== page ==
In our exploration of Dante’s Inferno, I have already explored the general construction of Hell in its two tiers in the first part of this essay series, and I then explored the relationship between Dante and Virgil in the second part of this series. This final part will highlight in some greater detail what has … Continue reading Dante’s Inferno, III: Hell as an Allegorical Contrast to Catholic Teaching
The conclusion of Plato’s Republic is the Myth of Er. What are we to make of the Myth of Er and why is it important? Why does it come at the very end of the work and not earlier? It is important to remember that – as I’ve said before in other explanatory summaries of … Continue reading Plato’s Myth of Er
In The Republic, Socrates famously discusses the idea of the “noble lie.” The noble lie has been an issue of tremendous interest to scholars and political and sociological theorists. But is it the case that Plato endorses the noble lie, as some suggest and as the cursory reading seems to equally suggest? We must remember … Continue reading Plato’s Noble Lie
What is Platonic irony? When reading Plato’s dialogues philosophers are often keen to highlight irony within his texts. Irony, however, is not necessarily what we think of it today. Rather, Platonic irony is carefully constructed and inserted into the text by Plato himself. Platonic irony is deeply dialectical in the Socratic sense, since Plato’s literary … Continue reading What is Platonic Irony?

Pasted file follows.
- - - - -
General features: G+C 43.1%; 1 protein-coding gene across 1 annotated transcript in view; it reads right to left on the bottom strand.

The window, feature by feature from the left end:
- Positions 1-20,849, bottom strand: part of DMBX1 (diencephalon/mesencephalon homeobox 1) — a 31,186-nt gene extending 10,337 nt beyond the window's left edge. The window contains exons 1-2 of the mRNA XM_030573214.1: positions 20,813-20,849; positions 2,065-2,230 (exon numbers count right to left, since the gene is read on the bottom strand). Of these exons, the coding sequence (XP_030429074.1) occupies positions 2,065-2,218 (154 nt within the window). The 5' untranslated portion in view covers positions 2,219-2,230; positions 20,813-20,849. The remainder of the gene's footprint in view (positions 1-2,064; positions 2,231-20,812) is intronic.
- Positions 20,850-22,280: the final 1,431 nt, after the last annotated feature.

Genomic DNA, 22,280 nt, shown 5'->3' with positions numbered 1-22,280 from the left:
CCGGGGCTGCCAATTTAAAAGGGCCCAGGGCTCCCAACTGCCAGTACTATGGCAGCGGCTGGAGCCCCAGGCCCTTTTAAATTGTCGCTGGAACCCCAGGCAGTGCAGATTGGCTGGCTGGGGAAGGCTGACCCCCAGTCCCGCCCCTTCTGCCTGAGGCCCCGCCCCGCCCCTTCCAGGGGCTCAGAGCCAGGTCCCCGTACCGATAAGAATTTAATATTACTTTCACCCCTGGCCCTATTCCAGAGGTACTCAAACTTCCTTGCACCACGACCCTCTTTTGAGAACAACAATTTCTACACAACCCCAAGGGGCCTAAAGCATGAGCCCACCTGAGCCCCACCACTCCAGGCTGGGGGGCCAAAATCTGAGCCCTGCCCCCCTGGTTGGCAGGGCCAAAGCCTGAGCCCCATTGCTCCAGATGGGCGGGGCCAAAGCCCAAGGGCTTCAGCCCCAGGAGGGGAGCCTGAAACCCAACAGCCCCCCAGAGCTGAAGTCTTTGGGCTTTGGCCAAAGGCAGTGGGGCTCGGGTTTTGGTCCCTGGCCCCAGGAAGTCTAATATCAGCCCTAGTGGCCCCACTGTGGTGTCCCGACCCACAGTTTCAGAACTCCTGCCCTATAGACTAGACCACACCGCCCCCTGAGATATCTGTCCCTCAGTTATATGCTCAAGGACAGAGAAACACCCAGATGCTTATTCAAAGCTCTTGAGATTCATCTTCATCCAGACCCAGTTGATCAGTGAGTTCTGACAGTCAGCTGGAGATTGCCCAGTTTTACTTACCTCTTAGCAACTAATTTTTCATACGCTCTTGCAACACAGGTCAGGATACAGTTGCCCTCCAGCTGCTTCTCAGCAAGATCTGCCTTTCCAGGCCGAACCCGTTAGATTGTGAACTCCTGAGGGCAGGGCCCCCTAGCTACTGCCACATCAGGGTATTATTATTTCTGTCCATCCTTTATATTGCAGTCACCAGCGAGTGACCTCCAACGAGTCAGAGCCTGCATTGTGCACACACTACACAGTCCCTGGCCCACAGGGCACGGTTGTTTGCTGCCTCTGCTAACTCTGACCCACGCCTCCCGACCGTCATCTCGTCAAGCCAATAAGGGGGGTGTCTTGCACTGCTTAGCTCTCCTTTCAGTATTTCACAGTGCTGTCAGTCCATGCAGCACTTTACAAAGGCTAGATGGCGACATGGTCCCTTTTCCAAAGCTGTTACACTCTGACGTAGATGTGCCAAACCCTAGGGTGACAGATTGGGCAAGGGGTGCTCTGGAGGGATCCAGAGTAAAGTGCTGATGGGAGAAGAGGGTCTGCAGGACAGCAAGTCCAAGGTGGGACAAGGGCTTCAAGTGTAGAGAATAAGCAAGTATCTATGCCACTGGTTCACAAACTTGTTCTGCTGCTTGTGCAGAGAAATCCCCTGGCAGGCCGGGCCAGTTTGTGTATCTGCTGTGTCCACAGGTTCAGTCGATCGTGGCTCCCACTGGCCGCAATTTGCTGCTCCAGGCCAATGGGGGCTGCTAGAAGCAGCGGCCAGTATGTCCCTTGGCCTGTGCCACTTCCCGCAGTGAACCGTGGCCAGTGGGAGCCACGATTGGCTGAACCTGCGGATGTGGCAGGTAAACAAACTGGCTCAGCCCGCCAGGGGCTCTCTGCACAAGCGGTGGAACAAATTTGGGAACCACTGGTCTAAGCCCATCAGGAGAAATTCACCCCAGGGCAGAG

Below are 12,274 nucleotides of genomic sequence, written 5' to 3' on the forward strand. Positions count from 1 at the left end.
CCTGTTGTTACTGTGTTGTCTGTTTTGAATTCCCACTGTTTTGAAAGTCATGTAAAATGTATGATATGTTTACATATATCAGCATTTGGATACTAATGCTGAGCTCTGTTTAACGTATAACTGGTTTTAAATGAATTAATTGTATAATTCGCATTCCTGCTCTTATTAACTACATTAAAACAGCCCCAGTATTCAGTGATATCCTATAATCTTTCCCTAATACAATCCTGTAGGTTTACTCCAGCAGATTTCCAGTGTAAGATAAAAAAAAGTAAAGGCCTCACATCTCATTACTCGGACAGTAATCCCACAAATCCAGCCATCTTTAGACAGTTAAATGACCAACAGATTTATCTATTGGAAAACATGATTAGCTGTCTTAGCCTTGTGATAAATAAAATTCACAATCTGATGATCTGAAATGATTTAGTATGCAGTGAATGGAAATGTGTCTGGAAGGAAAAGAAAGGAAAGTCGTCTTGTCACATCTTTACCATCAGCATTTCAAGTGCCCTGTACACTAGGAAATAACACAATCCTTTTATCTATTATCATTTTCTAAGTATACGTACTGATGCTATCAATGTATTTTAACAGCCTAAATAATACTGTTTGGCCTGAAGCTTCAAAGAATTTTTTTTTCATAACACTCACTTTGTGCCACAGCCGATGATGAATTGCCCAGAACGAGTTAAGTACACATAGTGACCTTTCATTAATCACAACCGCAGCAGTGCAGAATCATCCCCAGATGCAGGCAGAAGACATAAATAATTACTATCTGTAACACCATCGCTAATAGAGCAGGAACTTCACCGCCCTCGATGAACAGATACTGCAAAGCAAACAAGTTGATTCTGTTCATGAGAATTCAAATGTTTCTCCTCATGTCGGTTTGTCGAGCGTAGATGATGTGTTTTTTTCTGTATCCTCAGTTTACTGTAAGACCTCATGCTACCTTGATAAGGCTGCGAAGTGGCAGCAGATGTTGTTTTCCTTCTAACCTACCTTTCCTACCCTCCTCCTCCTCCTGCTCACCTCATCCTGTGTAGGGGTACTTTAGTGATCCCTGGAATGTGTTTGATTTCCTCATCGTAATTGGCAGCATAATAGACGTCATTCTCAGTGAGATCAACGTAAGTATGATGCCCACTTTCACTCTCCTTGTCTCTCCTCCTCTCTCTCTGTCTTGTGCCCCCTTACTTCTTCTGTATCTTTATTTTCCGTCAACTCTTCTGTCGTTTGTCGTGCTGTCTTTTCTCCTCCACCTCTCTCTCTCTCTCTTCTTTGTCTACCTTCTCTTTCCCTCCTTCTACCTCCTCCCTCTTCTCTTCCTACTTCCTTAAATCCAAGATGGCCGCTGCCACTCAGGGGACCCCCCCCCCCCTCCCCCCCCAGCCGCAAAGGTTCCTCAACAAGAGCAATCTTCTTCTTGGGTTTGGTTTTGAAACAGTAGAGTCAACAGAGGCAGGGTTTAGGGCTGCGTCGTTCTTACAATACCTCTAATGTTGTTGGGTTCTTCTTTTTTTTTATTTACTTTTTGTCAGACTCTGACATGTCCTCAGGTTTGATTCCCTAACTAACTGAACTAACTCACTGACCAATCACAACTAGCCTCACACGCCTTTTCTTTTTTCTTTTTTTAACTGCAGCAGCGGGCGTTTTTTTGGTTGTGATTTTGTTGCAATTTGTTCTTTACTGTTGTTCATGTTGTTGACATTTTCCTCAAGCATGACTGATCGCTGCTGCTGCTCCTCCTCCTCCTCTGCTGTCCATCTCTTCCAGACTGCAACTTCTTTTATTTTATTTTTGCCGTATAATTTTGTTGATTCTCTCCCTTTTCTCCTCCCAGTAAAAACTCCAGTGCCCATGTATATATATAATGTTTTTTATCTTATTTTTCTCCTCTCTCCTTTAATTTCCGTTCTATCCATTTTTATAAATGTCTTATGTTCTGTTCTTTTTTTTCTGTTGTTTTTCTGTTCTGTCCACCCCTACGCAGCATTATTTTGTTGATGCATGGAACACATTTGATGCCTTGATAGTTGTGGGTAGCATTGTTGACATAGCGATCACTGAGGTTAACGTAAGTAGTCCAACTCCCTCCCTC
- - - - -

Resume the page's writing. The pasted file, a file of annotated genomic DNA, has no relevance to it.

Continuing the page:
Johann Hamann is one of the most understudied and unknown philosophers, especially in the English-speaking world. A figure of tremendous importance to history, who was called the “Magus of the North” and the “brightest star” by Johann Wolfgang Goethe, Hamann came to be an influential father of the Sturm und Drang arts movement in Germany, … Continue reading Johann Hamann: Philosophy of Language
Plotinus is not the first philosopher to concern himself with dialectic but he is among the most famous. The Platonist tradition with Socrates and Plato already established two important dialectical conceptions: the conversational dialectic (Socratic dialectic) in which opposing parties (or individuals) discuss a matter and arrive at a conclusion from drawing the contrast between … Continue reading Plotinus: On Philosophical Dialectic (Ennead 1.3)
Plotinus’s second tractate of the first Ennead is a commentary over the division of virtues. This is commonplace in ancient philosophy and theology. For instance, Christianity divides the cardinal virtues (justice, prudence, fortitude, and temperance) and theological virtues (faith, hope, and love). Plotinus, in this section of his Enneads, separates the “civic virtues” with the … Continue reading Plotinus: The Virtues (Ennead 1.2)